Wednesday, February 22, 2012

Humanitarian Relief and the Red Cross -- What We Learned

Yesterday, we had the privilege and honor of hosting a guest speaker in the Humanitarian Logistics and Healthcare course that I am teaching at the Isenberg School of Management.

Our speaker was Mr. Rick Lee, who has worked for the Red Cross for close to three decades and is the Executive Director of the Red Cross Pioneer Valley Chapter. He is in the photo above with some of the students. He is a regular guest on radio and TV programs and it was very special that he took the time out of his busy schedule to educate us.

In his presentation, he overviewed not only the history of the Red Cross, even going back to Clara Barton, but also described its various symbols from the Red Cross (see photo below) to the Red Crescent and the Red Crystal, which was introduced in 2006.

The founder of the Red Cross, Henry Dunant, was the first recipient of the Nobel Peace Prize in 1901 and the Red Cross has received 3 Nobel Peace Prizes. The Red Cross has to be politically neutral and relies entirely on the donations of others from time to money to blood.

Keeping the trust of people is job #1 and its principal role is in disaster and emergency response; hence, it has to guarantee the safety of the products that it provides (including food) as well as the integrity of its volunteers and paid staff (not many).

When the tornadoes hit our area on June 1, 2011
, and affected an area 1/4 of a mile wide but 39 miles long, the coordination and teamwork that took effect and the role of the Red Cross in it was amazing. The devastation was mapped by individuals walking the areas.

The Mass Mutual Center in Springfield was the major area shelter and the Red Cross served thousands of meals and thousands of snacks through June 30, providing personal care packages, as well as securing healthcare and even support for finding housing. Mr. Lee showed us photos of the devastation and the assistance that followed, with many major corporations, in addition to Mass Mutual, donating thousands of dollars and some bringing water and energy drinks in truckloads.

The Red Cross relies on trust and, hence, financial donations are what is sorely needed during and post disasters as well as trained volunteers (who have undergone background checks). After the tornado disaster, all 100 volunteers showed up (of different religions, races, and professional status, but all joined by the desire to help) without even being called. He told us how he then called 100 individuals representing various corporations to get financial assistance and of the many who responded. A gentleman from Colorado, with ties to Springfield, who had heard abut the unexpected devastation sent in a $100,000 check to help in relief operations.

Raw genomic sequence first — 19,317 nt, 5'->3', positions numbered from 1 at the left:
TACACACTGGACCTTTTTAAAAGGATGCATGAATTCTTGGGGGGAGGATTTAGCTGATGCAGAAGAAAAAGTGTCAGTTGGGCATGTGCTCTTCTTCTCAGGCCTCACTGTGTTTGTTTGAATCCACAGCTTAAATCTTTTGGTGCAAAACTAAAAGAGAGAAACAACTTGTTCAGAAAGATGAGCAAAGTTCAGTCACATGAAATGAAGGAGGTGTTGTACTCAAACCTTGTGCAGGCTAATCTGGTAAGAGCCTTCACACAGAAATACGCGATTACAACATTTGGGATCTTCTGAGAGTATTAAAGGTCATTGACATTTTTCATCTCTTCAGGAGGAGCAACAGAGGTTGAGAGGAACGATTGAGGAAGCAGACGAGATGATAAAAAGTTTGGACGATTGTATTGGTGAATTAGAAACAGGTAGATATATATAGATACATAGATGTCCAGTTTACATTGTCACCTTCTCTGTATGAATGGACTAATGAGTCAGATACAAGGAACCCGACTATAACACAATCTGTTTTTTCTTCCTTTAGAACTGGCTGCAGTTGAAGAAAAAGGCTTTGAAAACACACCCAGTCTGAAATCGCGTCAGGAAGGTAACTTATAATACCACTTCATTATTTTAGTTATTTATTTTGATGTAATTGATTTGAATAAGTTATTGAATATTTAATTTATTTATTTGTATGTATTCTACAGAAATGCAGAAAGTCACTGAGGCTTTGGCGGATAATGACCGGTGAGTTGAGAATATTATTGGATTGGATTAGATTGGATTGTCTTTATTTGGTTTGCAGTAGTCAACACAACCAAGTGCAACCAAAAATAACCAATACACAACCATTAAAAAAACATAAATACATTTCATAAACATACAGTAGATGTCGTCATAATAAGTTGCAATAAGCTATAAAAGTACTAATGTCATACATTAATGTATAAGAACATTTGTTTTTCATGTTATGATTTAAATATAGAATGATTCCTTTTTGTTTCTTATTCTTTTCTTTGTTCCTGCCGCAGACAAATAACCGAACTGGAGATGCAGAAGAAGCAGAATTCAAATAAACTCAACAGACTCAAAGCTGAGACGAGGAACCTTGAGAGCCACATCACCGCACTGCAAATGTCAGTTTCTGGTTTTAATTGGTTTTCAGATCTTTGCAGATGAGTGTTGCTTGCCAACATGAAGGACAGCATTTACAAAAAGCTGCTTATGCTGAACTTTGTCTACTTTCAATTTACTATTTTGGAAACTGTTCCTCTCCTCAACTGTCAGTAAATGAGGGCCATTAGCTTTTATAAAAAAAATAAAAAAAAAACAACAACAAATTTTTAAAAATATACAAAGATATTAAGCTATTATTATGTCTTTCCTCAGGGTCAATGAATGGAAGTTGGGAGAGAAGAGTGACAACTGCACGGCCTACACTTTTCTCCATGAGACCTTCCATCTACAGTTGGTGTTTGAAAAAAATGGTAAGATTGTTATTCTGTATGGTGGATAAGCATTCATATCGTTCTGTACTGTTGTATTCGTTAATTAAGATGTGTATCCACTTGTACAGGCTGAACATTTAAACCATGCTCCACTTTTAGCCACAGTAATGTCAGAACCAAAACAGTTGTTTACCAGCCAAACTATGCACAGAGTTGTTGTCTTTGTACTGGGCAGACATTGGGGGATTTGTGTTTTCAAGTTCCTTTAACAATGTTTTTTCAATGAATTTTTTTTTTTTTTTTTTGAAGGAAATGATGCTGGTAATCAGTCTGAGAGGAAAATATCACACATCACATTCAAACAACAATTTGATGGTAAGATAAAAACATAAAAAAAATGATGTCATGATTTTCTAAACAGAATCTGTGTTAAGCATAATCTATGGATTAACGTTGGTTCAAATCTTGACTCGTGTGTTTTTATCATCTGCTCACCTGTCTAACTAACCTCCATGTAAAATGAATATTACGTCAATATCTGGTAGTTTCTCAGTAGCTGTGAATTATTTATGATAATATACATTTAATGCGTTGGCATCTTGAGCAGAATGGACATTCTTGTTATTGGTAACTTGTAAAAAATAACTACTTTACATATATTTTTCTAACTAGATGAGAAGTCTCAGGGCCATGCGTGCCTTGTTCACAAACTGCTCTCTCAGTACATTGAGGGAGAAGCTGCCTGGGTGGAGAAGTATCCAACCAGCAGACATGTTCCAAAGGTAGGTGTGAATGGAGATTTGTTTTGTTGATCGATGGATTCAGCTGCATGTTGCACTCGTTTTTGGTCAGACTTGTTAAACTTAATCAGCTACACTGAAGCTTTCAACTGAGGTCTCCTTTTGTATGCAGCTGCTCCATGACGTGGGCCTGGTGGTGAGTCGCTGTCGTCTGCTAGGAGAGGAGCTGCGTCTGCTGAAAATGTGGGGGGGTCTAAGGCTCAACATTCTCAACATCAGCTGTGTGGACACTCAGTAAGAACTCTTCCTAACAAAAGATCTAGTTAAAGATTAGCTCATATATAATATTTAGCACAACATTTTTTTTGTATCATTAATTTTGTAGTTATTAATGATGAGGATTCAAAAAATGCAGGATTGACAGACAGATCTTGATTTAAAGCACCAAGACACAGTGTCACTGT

As for who lifted the spirits of the amazing Red Cross volunteers at the Mass Mutual Center -- none other than Bill Cosby. He showed up and, I might add, he has a doctorate in education from UMass Amherst. He also entertained those who had been displaced to the shelter and lifted their spirits (but he did it outside on Manor Square).

Mr. Rick Lee emphasized many of the aspects of emergency response and disaster relief that we have been covering in the course that I am teaching (without even being prompted) and he brought his depth of humanity and years of experience with humanitarian relief work to the students. One can prepare for high probability, low impact events but the low probability, high impact events are the truly challenging ones (and Massachusetts and New England have certainly had their share of such events this past year alone).

He told us about how someone he knows, after hearing on the news that day that a tornado was to strike, called his wife because the meteorologist was projecting a certain path for the tornado in Springfield and it was to hit their house. He told his wife to put the car in the garage and to go into the basement bathroom and to get in the tub -- the tornado struck 4 minutes afterwards-- the house was leveled, but his wife survived and crawled out from under the rubble. This meteorologist, according to Mr. Lee, saved numerous lives, and will be honored as a Hometown Hero later this season.

He told us about how a preschool in Springfield with 24 children was also leveled but that everyone survived because they had also made it to the basement. When the caretakers and children stumbled out of their destroyed preschool, they saw in front of them a schoolbus (Mr. Lee invoked God here) with child seats and a driver who ferried them all away to safety.

One must understand that trees were downed, houses and buildings were destroyed, certain roads impassable, and electric power lines were down. That month of June, Mr. Lee and the Red Cross volunteers worked 16 hour days.

He also told us that what is needed in those who work in humanitarian organizations and operations is kindness and integrity (but he also said that he wishes that there were courses such as the one I am teaching when he went to college). He emphasized the importance of relationships and communications with the former taking time to develop.

He told us to "Do the Right Thing," although it may not be politically popular and it may be very difficult.

As for the personal rewards of such hard work -- clearly the rewards are not monetary, but as Mr. Lee told us yesterday, when you help someone during his/her darkest hours, there is no greater reward.

The class was too short and some of us continued the conversation with him as he left the Isenberg School of Management.